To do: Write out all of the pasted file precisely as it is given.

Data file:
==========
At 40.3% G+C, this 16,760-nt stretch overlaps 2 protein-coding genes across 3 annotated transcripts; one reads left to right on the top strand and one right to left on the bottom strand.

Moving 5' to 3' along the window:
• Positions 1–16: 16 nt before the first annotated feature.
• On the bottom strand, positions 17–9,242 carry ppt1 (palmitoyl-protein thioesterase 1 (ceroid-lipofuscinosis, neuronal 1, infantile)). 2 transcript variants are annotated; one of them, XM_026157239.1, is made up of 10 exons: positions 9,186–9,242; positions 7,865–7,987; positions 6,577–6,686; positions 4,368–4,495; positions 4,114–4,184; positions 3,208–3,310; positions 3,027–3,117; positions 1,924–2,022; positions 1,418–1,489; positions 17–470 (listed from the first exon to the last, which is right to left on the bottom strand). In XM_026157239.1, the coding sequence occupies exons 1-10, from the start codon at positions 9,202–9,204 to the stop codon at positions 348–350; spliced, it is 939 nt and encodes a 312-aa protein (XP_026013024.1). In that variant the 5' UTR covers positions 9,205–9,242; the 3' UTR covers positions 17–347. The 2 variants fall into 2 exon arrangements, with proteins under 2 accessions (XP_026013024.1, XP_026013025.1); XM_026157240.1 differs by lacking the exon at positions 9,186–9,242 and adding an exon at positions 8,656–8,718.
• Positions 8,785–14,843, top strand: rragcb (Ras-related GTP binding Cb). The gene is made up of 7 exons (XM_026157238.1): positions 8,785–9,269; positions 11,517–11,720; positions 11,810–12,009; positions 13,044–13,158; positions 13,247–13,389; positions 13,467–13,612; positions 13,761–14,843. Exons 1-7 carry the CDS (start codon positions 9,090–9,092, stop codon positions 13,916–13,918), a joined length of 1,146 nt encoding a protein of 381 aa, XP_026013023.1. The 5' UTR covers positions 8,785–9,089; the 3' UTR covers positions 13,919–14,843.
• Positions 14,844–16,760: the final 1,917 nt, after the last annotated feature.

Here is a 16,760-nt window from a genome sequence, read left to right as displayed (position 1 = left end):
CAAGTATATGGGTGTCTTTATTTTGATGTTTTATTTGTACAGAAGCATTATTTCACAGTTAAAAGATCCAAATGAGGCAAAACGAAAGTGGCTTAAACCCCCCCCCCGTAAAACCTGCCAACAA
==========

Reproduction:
At 40.3% G+C, this 16,760-nt stretch overlaps 2 protein-coding genes across 3 annotated transcripts; one reads left to right on the top strand and one right to left on the bottom strand.

Moving 5' to 3' along the window:
• Positions 1–16: 16 nt before the first annotated feature.
• On the bottom strand, positions 17–9,242 carry ppt1 (palmitoyl-protein thioesterase 1 (ceroid-lipofuscinosis, neuronal 1, infantile)). 2 transcript variants are annotated; one of them, XM_026157239.1, is made up of 10 exons: positions 9,186–9,242; positions 7,865–7,987; positions 6,577–6,686; positions 4,368–4,495; positions 4,114–4,184; positions 3,208–3,310; positions 3,027–3,117; positions 1,924–2,022; positions 1,418–1,489; positions 17–470 (listed from the first exon to the last, which is right to left on the bottom strand). In XM_026157239.1, the coding sequence occupies exons 1-10, from the start codon at positions 9,202–9,204 to the stop codon at positions 348–350; spliced, it is 939 nt and encodes a 312-aa protein (XP_026013024.1). In that variant the 5' UTR covers positions 9,205–9,242; the 3' UTR covers positions 17–347. The 2 variants fall into 2 exon arrangements, with proteins under 2 accessions (XP_026013024.1, XP_026013025.1); XM_026157240.1 differs by lacking the exon at positions 9,186–9,242 and adding an exon at positions 8,656–8,718.
• Positions 8,785–14,843, top strand: rragcb (Ras-related GTP binding Cb). The gene is made up of 7 exons (XM_026157238.1): positions 8,785–9,269; positions 11,517–11,720; positions 11,810–12,009; positions 13,044–13,158; positions 13,247–13,389; positions 13,467–13,612; positions 13,761–14,843. Exons 1-7 carry the CDS (start codon positions 9,090–9,092, stop codon positions 13,916–13,918), a joined length of 1,146 nt encoding a protein of 381 aa, XP_026013023.1. The 5' UTR covers positions 8,785–9,089; the 3' UTR covers positions 13,919–14,843.
• Positions 14,844–16,760: the final 1,917 nt, after the last annotated feature.

Here is a 16,760-nt window from a genome sequence, read left to right as displayed (position 1 = left end):
CAAGTATATGGGTGTCTTTATTTTGATGTTTTATTTGTACAGAAGCATTATTTCACAGTTAAAAGATCCAAATGAGGCAAAACGAAAGTGGCTTAAACCCCCCCCCCGTAAAACCTGCCAACAA